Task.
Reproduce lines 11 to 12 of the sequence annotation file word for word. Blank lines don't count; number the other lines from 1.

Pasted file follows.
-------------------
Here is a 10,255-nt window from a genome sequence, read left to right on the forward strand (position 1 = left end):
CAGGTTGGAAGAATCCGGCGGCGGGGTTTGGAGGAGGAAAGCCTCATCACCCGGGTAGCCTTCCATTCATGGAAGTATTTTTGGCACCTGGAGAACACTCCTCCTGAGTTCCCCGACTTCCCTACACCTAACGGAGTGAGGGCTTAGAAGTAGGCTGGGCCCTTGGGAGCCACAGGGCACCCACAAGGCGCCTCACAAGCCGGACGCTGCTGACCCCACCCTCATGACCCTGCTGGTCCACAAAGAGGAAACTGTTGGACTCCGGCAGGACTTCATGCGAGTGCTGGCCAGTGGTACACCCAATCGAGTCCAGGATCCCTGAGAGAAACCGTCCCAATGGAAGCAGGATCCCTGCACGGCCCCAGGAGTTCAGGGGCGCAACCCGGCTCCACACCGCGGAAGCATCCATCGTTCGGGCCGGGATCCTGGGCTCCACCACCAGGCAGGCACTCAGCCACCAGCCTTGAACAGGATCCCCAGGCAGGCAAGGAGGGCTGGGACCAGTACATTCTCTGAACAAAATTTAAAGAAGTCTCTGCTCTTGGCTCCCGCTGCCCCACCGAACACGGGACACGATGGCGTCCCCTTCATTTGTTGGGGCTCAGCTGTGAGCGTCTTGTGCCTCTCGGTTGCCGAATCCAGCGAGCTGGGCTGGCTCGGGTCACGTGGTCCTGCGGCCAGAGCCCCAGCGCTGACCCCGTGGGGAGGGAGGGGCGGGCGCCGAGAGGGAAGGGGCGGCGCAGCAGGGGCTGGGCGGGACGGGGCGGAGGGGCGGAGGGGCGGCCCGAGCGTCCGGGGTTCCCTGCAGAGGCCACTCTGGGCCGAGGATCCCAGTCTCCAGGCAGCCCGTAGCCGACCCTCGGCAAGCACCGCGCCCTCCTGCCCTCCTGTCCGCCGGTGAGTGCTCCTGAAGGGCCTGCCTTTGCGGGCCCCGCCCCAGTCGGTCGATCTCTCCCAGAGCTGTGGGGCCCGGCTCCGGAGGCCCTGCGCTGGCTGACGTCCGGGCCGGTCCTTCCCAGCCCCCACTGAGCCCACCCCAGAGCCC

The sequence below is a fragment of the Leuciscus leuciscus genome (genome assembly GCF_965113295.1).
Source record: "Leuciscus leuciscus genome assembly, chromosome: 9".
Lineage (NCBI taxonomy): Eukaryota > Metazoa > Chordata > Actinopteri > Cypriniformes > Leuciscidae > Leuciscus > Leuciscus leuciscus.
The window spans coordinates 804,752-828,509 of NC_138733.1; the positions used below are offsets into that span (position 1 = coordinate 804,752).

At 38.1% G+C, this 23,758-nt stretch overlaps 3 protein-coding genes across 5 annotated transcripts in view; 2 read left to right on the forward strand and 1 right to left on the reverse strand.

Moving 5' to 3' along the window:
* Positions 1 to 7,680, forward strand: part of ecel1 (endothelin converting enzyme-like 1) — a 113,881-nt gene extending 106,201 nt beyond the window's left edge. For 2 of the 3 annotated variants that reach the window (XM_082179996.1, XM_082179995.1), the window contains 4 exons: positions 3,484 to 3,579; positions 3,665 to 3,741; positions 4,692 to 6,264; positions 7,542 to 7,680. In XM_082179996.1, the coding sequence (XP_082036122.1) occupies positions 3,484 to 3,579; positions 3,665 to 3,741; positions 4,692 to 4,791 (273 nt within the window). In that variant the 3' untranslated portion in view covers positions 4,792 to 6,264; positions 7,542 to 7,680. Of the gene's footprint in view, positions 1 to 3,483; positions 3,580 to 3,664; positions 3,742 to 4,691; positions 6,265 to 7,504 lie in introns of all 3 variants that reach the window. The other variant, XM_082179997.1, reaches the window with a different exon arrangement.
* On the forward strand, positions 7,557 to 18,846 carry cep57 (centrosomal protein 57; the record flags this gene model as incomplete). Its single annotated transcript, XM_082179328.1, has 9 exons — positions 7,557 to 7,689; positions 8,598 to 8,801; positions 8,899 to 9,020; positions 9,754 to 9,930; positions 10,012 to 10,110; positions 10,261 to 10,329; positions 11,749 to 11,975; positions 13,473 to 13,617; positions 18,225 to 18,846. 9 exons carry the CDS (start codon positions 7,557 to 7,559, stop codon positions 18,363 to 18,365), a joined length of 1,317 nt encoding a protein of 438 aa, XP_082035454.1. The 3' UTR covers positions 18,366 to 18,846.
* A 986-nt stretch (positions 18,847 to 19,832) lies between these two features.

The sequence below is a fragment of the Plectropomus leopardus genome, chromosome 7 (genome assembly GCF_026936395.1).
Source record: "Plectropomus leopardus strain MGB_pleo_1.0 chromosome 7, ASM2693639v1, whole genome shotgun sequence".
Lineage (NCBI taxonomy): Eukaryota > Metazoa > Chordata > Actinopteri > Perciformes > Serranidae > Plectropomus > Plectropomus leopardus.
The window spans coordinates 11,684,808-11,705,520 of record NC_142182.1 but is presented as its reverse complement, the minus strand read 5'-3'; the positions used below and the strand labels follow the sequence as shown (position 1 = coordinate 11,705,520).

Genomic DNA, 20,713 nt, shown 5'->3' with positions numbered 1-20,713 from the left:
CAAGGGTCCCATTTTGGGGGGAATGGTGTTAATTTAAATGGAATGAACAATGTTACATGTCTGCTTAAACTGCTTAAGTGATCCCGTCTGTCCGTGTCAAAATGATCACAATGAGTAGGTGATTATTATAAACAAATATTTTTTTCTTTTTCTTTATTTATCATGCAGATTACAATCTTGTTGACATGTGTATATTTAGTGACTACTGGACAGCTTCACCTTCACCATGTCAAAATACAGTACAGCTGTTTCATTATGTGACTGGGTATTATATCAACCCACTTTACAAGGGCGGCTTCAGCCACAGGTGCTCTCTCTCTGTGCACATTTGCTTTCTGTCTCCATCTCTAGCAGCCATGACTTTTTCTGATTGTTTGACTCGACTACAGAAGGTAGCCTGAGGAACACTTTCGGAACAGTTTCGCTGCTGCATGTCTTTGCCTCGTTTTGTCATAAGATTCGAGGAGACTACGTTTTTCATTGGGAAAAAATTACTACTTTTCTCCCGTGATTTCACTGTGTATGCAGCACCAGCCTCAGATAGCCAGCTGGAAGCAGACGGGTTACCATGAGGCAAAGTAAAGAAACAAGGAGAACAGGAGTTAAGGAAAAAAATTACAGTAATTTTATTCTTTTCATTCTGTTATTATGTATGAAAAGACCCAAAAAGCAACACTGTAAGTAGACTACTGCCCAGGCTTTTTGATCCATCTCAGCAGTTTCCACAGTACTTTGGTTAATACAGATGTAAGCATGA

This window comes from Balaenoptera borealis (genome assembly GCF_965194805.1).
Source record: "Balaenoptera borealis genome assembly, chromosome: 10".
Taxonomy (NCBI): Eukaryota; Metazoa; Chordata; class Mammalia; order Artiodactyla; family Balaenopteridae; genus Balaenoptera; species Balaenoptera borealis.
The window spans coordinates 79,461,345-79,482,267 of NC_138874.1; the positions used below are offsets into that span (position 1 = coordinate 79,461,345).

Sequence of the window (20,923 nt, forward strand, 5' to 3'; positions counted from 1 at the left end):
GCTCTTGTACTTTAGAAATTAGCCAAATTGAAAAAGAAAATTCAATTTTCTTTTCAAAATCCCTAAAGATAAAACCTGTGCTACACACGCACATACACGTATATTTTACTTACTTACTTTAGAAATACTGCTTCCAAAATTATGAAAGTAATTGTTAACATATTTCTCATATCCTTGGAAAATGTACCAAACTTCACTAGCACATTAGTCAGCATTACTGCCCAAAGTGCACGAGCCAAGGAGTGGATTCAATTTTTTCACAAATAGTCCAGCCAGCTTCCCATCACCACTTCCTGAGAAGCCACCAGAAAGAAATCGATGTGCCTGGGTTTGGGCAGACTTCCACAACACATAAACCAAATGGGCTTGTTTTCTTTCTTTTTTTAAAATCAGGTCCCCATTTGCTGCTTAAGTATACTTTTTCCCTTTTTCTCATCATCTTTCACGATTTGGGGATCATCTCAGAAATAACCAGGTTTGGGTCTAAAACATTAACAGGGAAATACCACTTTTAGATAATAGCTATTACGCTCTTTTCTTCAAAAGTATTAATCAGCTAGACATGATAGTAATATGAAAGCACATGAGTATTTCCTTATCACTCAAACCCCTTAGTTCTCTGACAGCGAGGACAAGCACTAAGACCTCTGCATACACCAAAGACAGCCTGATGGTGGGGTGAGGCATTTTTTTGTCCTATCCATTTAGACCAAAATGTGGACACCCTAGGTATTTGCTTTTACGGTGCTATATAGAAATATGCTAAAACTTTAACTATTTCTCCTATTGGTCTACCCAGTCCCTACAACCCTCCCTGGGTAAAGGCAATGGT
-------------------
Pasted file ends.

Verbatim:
* A 986-nt stretch (positions 18,847 to 19,832) lies between these two features.

The sequence below is a fragment of the Plectropomus leopardus genome, chromosome 7 (genome assembly GCF_026936395.1).